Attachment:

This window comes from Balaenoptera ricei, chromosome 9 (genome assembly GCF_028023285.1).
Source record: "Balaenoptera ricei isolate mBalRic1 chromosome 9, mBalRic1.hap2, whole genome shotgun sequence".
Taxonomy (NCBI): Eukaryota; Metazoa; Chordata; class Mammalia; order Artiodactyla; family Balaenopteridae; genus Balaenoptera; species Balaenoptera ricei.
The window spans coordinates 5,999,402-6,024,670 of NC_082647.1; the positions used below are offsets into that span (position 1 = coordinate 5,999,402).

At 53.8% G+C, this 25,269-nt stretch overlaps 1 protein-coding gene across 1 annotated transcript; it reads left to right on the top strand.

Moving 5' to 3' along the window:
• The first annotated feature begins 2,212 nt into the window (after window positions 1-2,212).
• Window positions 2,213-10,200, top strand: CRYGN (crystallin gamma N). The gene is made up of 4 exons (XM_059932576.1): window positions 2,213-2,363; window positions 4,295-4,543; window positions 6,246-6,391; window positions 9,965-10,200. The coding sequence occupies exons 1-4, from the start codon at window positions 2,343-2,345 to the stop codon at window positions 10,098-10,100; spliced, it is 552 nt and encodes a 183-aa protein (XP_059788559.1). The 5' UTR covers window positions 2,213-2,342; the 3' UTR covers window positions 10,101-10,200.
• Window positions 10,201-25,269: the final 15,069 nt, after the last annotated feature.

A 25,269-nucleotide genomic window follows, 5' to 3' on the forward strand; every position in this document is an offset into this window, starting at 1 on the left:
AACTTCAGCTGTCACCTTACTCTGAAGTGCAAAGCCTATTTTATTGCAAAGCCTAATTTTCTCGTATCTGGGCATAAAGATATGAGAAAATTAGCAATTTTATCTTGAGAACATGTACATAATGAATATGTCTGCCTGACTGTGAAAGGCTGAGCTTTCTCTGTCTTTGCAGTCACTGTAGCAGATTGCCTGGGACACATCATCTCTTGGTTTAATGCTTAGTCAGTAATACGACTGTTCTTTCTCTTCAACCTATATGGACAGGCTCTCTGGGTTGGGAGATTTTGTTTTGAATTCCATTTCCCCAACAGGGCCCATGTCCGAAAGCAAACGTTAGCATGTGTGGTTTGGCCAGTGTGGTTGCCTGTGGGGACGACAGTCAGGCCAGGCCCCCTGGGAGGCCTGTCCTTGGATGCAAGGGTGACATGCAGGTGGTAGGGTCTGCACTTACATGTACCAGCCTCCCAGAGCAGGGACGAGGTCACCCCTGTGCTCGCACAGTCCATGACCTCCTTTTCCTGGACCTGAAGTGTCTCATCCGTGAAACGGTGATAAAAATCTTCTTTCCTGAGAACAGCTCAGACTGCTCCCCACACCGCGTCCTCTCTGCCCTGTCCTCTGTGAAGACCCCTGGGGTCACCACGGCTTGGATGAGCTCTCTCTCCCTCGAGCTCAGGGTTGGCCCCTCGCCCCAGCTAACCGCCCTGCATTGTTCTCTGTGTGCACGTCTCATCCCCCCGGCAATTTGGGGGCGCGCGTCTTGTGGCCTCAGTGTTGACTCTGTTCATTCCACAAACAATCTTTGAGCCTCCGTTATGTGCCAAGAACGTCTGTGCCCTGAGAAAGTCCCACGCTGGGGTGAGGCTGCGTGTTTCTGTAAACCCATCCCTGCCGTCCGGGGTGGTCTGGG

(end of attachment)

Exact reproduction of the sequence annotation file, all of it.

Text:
This window comes from Balaenoptera ricei, chromosome 9 (genome assembly GCF_028023285.1).
Source record: "Balaenoptera ricei isolate mBalRic1 chromosome 9, mBalRic1.hap2, whole genome shotgun sequence".
Taxonomy (NCBI): Eukaryota; Metazoa; Chordata; class Mammalia; order Artiodactyla; family Balaenopteridae; genus Balaenoptera; species Balaenoptera ricei.
The window spans coordinates 5,999,402-6,024,670 of NC_082647.1; the positions used below are offsets into that span (position 1 = coordinate 5,999,402).

At 53.8% G+C, this 25,269-nt stretch overlaps 1 protein-coding gene across 1 annotated transcript; it reads left to right on the top strand.

Moving 5' to 3' along the window:
• The first annotated feature begins 2,212 nt into the window (after window positions 1-2,212).
• Window positions 2,213-10,200, top strand: CRYGN (crystallin gamma N). The gene is made up of 4 exons (XM_059932576.1): window positions 2,213-2,363; window positions 4,295-4,543; window positions 6,246-6,391; window positions 9,965-10,200. The coding sequence occupies exons 1-4, from the start codon at window positions 2,343-2,345 to the stop codon at window positions 10,098-10,100; spliced, it is 552 nt and encodes a 183-aa protein (XP_059788559.1). The 5' UTR covers window positions 2,213-2,342; the 3' UTR covers window positions 10,101-10,200.
• Window positions 10,201-25,269: the final 15,069 nt, after the last annotated feature.

A 25,269-nucleotide genomic window follows, 5' to 3' on the forward strand; every position in this document is an offset into this window, starting at 1 on the left:
AACTTCAGCTGTCACCTTACTCTGAAGTGCAAAGCCTATTTTATTGCAAAGCCTAATTTTCTCGTATCTGGGCATAAAGATATGAGAAAATTAGCAATTTTATCTTGAGAACATGTACATAATGAATATGTCTGCCTGACTGTGAAAGGCTGAGCTTTCTCTGTCTTTGCAGTCACTGTAGCAGATTGCCTGGGACACATCATCTCTTGGTTTAATGCTTAGTCAGTAATACGACTGTTCTTTCTCTTCAACCTATATGGACAGGCTCTCTGGGTTGGGAGATTTTGTTTTGAATTCCATTTCCCCAACAGGGCCCATGTCCGAAAGCAAACGTTAGCATGTGTGGTTTGGCCAGTGTGGTTGCCTGTGGGGACGACAGTCAGGCCAGGCCCCCTGGGAGGCCTGTCCTTGGATGCAAGGGTGACATGCAGGTGGTAGGGTCTGCACTTACATGTACCAGCCTCCCAGAGCAGGGACGAGGTCACCCCTGTGCTCGCACAGTCCATGACCTCCTTTTCCTGGACCTGAAGTGTCTCATCCGTGAAACGGTGATAAAAATCTTCTTTCCTGAGAACAGCTCAGACTGCTCCCCACACCGCGTCCTCTCTGCCCTGTCCTCTGTGAAGACCCCTGGGGTCACCACGGCTTGGATGAGCTCTCTCTCCCTCGAGCTCAGGGTTGGCCCCTCGCCCCAGCTAACCGCCCTGCATTGTTCTCTGTGTGCACGTCTCATCCCCCCGGCAATTTGGGGGCGCGCGTCTTGTGGCCTCAGTGTTGACTCTGTTCATTCCACAAACAATCTTTGAGCCTCCGTTATGTGCCAAGAACGTCTGTGCCCTGAGAAAGTCCCACGCTGGGGTGAGGCTGCGTGTTTCTGTAAACCCATCCCTGCCGTCCGGGGTGGTCTGGG